10 Travel Tips For Flight Baggage Delays & Baggage Damages
It is the holiday season again and it is time to travel! Travelling is always fun but it can be stressful at the same time - especially when airlines lose or damage our baggage.
I had a bad experience when flying a domestic flight from Cusco to Lima and ended up stranded without my luggage for over 36 hours.
I wouldn't have thought it would happen to me on a one hour domestic flight (who ever thinks bad things would happen to them!) but it did, and you could safely say that incident soiled my vacation - literally, especially when I didn't packed a set of clean underwear with me!
So learning from my experience, here's TEN quick tips to protect yourself when dealing with flight baggage delays or damages.
1. Buy Travel Insurance
Don't skip your travel insurance!
Buying travel insurance is the best form of protection and pays (literally) when you are faced with inconveniences (ie. stranded without clean underwear) caused by baggage delays or damages.
2. Pack a Fresh Set of Clothes in Your Carry-On
Mandatory: a fresh set of undies. Period.
3. Strategize When Checking-in Your Baggage
Read the terms and conditions of your travel insurance carefully.
Does it only cover one piece of baggage per insured person? - If so, be sure to tag each baggage under each person in your travelling party, individually. Some airlines allow 2 pieces of baggage per passenger and the check-in agent might take the convenient route by tagging both baggage under the same passenger - when both baggage are delayed/damaged, you may end up just being able to claim for one!
Is your baggage already worn and damaged when checking-in? Airlines may ask you to sign the form that excludes them liability from your damaged baggage. Be sure to write down the actual description of the damage on the same form before signing it. If there is additional damage on the baggage during the transit, you can still hold the airline liable.
4. Save The Baggage Receipts
This is so important that it has a point on its own.
These baggage receipts are vital when it comes to communicating with the airline on your lost baggage status. You may reference your boarding pass of course, but it does not contain the vital baggage tag numbers.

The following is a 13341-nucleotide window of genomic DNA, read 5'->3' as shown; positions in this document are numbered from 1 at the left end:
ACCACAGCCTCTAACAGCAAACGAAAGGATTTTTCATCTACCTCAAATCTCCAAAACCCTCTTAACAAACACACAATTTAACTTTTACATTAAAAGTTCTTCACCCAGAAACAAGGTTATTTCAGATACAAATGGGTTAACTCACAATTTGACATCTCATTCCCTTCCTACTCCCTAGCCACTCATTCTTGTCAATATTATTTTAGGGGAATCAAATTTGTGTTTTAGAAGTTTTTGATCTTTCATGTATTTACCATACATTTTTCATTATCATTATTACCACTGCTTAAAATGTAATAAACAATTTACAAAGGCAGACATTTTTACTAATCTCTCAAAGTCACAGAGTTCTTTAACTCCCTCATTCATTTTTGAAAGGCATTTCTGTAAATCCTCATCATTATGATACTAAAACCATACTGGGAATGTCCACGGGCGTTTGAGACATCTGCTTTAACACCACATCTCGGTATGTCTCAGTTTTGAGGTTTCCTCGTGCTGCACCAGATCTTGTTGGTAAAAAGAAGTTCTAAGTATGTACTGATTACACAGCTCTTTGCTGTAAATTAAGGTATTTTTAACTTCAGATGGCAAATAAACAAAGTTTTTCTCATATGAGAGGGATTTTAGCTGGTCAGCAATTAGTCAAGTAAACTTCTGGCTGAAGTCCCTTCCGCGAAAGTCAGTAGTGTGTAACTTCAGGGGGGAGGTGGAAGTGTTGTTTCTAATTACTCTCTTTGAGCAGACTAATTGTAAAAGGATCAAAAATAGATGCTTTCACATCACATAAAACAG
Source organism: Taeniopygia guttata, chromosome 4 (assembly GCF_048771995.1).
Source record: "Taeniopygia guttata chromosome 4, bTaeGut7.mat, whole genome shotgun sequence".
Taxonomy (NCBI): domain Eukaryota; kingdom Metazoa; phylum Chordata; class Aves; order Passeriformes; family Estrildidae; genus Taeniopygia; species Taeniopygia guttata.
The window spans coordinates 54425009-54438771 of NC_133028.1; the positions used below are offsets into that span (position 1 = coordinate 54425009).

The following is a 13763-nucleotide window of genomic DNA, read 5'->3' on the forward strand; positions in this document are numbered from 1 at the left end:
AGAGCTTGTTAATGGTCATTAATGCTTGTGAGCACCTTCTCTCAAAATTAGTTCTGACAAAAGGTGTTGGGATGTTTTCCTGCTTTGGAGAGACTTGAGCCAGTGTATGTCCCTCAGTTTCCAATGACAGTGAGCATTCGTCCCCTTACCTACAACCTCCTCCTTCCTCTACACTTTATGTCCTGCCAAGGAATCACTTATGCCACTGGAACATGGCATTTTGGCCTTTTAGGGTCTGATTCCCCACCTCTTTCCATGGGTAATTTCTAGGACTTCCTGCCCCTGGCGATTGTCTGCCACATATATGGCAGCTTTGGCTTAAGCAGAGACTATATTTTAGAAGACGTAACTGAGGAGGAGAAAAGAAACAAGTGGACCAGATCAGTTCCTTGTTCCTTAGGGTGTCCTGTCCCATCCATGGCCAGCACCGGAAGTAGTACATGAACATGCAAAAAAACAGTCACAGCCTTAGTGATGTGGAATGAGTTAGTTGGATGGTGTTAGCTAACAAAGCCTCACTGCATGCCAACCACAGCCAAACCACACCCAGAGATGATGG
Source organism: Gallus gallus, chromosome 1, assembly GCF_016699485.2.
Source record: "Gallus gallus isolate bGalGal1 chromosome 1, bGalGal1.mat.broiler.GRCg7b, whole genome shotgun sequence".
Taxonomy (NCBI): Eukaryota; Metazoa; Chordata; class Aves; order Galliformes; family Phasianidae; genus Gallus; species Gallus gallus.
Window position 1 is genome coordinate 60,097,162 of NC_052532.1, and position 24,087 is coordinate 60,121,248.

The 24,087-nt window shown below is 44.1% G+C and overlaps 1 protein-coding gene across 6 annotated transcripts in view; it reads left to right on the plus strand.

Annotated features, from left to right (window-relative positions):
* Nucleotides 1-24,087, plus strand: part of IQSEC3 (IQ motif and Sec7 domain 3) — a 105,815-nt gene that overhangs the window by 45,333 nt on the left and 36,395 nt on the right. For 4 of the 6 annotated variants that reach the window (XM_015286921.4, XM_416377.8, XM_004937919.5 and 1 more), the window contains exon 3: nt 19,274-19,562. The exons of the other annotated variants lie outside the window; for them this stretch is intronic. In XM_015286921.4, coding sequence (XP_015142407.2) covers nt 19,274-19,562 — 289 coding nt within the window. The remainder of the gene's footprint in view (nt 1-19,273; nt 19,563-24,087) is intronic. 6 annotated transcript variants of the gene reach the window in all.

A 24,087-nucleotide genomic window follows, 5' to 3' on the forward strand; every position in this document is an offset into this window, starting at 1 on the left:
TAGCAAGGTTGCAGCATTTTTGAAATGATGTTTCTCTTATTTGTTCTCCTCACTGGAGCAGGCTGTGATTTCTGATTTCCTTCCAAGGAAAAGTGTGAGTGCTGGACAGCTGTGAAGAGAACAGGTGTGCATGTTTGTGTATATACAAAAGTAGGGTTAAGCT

The baggage tag numbers come in handy for me personally, when email correspondence on baggage status updates from the airline company are filled with airline lingo and I could reference the baggage tag numbers to match and decipher the otherwise incomprehensible industry jargon.
The baggage receipts also serve as physical evidence which may be matched with the identified baggage tag numbers used in official documentation from the airline company for making insurance claims.
So put those baggage receipts under lock and key!
5. Safeguard Your Flight Documentation
This would include boarding passes and flight booking itineraries.
Boarding passes prove that you had been onboard the flight.
Flight booking itineraries are used to calculate the duration of delay from the time you were supposed to receive your luggage (flight arrival time).
6. Check Your Baggage Condition After Arrival
Your mind will probably be pre-occupied on how to get from the airport to the city when you are collecting your checked baggage at the baggage carousel but take a moment to scan your baggage thoroughly as you pick it up.
Is anything broken? Is everything intact?
If anything is amiss with your baggage, speak immediately with the airline representative who should be stationed close to the baggage claim area before leaving the airport. If you do not raise the issue now, it might be a futile effort to seek restitution from the airline or insurance company later.
7. Ask for the Airline Representative's Name and Contact
When faced with a baggage delay or damage, don't settle for toll-free call centre numbers or generic customer support email addresses. Be sure to get hold of the direct contact of an airline representative whom you can seek follow-up queries with.
8. Take Pictures of Damaged Baggage
A picture says a thousand words - keep them for your own reference and the airline and insurance company later on.
Also on photo-taking, take photos of boarding passes or luggage tag receipts that the airline staff should take away from you, for the same reason.
9. Keep A Log of Communication with Airline Company
Most insurance companies will not reimburse you just because you say so.
Keep a paper trail of the communication you have had with the airline company.
Quoting the baggage tag numbers (see No. 4) in email conversations helps to substantiate your claims.
10. Arrange with Your Hotel/Accommodation on Baggage Delivery
Inform the hotel staff that you are expecting delivery of your delayed baggage and remember to ask them to keep the delivery note for you! This would prove the time of delivery of your baggage to you, which will be important to calculate the duration of the baggage delay.
So here are my 10 tips for dealing with baggage issues. No one plans for problems to happen during their travels but how we prepare for the issues before they arise and manage the issues as they come can make our trip more smoother and enjoyable.
I wish you a very happy travelling season!
On a side note, you would like to view the full video of my 1 hour flight accompanied by a 36 hour baggage delay experience, please see below:
(Keeping things PG-rated, I have only shown the scenic and pleasant flight experience - minus the gore, massacre, and bloodbath post-landing)